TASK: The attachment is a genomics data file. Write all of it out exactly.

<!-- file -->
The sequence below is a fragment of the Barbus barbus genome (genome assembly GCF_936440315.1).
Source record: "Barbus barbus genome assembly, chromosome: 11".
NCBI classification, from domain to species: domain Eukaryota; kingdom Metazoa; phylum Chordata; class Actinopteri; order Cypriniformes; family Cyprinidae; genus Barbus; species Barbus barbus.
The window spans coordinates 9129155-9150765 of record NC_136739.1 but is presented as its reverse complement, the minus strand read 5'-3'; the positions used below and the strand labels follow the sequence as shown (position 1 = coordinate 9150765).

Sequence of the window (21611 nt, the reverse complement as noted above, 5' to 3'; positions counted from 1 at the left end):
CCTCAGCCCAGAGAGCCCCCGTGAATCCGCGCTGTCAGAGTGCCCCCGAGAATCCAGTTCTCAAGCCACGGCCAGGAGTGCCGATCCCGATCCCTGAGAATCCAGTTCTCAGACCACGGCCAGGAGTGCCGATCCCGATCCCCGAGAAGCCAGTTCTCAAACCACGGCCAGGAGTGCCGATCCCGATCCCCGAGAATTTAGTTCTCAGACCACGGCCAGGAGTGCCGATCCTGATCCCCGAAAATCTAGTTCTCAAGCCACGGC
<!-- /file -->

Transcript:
The sequence below is a fragment of the Barbus barbus genome (genome assembly GCF_936440315.1).
Source record: "Barbus barbus genome assembly, chromosome: 11".
NCBI classification, from domain to species: domain Eukaryota; kingdom Metazoa; phylum Chordata; class Actinopteri; order Cypriniformes; family Cyprinidae; genus Barbus; species Barbus barbus.
The window spans coordinates 9129155-9150765 of record NC_136739.1 but is presented as its reverse complement, the minus strand read 5'-3'; the positions used below and the strand labels follow the sequence as shown (position 1 = coordinate 9150765).

Sequence of the window (21611 nt, the reverse complement as noted above, 5' to 3'; positions counted from 1 at the left end):
CCTCAGCCCAGAGAGCCCCCGTGAATCCGCGCTGTCAGAGTGCCCCCGAGAATCCAGTTCTCAAGCCACGGCCAGGAGTGCCGATCCCGATCCCTGAGAATCCAGTTCTCAGACCACGGCCAGGAGTGCCGATCCCGATCCCCGAGAAGCCAGTTCTCAAACCACGGCCAGGAGTGCCGATCCCGATCCCCGAGAATTTAGTTCTCAGACCACGGCCAGGAGTGCCGATCCTGATCCCCGAAAATCTAGTTCTCAAGCCACGGC